My dad also said he didn’t pay for my studies for me to become a salesperson in a cheese shop. I promised him that one day I would make him proud. Toward the end of his life, he was the chauffeur who drove the cheeses to the restaurants who bought our cheeses, and he was very proud of me.
CC: Talk about the transition into your own cheese business.
BK: In 1989, my husband Martin and I decided to launch Fromagerie L’Amuse in Haarlem, rather than working for someone else. It was easy, as we already lived there.
We chose the name L’ Amuse, derived from l’amuse gueule in French that translates as “caressing the tongue.” That is what cheese does, and we did tastings, exposition and master classes to entertain people.
I already had very strong opinions as an affineur and immediately started to develop and finish cheeses with the L’Amuse label in a manner that I felt would make a difference. It had become obvious to me that maturing was the key. As for the reactions of others, I didn’t care to notice that people liked our cheeses better.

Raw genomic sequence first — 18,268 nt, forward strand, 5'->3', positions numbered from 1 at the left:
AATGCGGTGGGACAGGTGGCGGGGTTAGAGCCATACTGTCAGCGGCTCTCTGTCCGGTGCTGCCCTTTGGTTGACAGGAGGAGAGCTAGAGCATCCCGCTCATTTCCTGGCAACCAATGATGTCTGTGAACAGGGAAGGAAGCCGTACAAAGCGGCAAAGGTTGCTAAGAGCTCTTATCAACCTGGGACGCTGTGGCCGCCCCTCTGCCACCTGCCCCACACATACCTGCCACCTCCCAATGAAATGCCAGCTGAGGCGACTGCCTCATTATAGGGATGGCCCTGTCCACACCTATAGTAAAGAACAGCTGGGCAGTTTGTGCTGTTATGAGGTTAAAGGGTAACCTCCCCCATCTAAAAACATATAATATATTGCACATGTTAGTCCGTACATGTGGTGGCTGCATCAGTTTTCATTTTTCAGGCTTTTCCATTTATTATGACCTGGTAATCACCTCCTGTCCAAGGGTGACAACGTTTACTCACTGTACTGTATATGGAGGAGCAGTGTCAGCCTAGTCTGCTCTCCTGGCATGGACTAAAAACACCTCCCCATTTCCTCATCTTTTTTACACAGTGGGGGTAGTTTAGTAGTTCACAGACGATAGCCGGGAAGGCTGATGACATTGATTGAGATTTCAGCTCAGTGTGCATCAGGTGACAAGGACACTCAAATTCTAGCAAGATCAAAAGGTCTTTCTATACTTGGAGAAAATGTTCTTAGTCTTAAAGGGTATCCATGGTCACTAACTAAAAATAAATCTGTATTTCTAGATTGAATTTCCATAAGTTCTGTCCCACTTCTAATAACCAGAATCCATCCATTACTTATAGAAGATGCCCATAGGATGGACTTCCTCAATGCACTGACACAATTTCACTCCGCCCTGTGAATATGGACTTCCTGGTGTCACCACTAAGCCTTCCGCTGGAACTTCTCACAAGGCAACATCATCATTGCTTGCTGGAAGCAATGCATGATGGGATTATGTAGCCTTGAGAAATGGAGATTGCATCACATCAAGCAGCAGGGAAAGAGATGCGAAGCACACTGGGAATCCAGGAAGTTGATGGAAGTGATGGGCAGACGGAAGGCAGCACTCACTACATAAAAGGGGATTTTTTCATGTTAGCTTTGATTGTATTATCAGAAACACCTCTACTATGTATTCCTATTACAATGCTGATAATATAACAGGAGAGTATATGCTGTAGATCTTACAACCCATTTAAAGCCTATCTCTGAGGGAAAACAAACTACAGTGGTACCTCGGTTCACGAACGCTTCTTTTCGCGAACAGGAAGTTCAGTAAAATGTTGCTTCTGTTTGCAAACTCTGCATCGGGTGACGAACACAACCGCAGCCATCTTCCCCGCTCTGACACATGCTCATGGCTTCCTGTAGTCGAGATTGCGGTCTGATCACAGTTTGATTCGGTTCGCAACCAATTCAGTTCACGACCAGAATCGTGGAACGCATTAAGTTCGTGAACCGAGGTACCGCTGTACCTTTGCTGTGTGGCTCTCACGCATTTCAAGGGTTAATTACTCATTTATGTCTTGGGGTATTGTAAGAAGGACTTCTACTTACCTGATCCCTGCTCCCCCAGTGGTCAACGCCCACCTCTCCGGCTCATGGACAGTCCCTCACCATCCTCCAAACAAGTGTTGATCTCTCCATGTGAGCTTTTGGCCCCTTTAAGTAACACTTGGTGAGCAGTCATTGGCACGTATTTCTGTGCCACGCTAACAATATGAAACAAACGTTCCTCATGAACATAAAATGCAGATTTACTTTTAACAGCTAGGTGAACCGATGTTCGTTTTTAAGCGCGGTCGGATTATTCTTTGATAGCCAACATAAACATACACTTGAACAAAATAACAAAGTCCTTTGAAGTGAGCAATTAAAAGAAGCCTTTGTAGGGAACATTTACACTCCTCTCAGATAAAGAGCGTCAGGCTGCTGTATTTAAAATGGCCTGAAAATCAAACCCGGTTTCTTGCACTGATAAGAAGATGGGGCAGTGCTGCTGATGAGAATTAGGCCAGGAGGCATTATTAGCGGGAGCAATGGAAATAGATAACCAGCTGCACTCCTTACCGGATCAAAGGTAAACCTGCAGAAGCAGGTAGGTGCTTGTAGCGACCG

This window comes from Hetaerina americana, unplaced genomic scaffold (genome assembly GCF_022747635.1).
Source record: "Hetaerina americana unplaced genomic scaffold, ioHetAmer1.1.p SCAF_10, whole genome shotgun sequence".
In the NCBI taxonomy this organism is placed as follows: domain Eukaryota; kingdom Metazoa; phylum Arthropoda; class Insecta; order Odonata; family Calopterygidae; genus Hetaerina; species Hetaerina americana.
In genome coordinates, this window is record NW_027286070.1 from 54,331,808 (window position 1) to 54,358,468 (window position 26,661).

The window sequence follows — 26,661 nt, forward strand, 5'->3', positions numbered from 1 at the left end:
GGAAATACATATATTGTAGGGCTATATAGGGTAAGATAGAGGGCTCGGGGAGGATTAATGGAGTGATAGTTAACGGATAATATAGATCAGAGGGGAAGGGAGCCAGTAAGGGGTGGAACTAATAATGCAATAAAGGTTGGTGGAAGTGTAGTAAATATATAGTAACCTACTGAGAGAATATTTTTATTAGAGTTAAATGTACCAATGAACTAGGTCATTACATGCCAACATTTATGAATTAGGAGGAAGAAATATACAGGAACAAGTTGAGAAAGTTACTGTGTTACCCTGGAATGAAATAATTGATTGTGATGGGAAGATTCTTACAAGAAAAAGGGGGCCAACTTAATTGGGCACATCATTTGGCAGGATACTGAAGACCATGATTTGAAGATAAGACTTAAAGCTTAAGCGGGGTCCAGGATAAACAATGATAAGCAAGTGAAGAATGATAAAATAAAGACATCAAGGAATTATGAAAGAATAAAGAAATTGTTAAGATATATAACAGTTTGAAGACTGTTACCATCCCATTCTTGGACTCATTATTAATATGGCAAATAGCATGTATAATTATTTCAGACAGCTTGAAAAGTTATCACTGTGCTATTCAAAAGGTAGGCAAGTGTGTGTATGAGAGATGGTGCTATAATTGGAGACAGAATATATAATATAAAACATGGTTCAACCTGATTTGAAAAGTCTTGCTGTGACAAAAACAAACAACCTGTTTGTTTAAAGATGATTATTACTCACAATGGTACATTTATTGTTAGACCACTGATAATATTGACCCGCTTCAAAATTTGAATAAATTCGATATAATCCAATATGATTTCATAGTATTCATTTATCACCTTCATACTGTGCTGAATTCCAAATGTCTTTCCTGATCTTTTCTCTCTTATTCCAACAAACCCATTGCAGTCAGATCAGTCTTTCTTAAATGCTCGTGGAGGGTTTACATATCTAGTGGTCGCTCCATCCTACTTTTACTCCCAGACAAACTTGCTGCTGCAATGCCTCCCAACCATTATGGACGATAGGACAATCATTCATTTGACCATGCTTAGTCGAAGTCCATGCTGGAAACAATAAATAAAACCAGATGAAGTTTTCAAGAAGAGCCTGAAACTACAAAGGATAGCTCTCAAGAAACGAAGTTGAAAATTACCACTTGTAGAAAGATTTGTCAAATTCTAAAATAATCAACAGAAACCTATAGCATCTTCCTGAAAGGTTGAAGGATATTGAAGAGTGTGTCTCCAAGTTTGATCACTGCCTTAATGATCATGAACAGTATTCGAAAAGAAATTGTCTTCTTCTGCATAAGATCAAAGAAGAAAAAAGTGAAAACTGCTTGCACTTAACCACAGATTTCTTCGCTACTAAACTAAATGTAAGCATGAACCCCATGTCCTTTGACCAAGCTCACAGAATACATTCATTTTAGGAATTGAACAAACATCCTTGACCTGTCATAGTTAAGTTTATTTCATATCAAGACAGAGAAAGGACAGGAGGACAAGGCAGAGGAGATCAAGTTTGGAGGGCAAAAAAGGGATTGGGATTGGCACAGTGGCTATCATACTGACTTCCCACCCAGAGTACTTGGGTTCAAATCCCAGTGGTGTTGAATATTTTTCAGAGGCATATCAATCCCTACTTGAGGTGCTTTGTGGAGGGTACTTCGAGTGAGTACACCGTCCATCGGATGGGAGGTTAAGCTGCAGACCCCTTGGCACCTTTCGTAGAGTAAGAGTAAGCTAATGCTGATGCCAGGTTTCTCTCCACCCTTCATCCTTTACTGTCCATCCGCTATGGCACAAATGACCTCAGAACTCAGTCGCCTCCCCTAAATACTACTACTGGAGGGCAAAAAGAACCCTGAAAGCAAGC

Internationally-known cheese authority, author, chef and educator Daphne Zepos came to Holland with all the Gouda she could buy in the States, asking me if we could improve this with Essex cheese. That was the start of L’Amuse in the U.S.
CC: You moved around Haarlem before settling in Ijmuiden.
BK: When the city of Haarlem decided to close off the streets to cars, we had to move, because as a wholesaler and traiteur (caterer), you had to have a car. We moved first to the outskirts of Haarlem, then again for a second time. For the last 11 years, we have been in IJmuiden, where I was born. It’s near the North Sea Canal that connects with Amsterdam. It makes sense, as it is near the highway so we can easily come and go and cheeses can be delivered from around the country.
The term terroir aptly applies to Dutch cheese. In Northern Holland, cows graze on fields in luscious sea clay, which pre-salts the grass the animals eat. That is great for the flavors of the cheese. In the middle of our country, three big rivers—the Maas, Rijn and IJssel—create sweet river clay where mostly there are primarily MRIJ cows, a breed named for the rivers. Those cows give milk with high levels of Omega 3s and proteins. At L’Amuse, we also mature artisanal hard and soft goat and sheep cheeses under these conditions.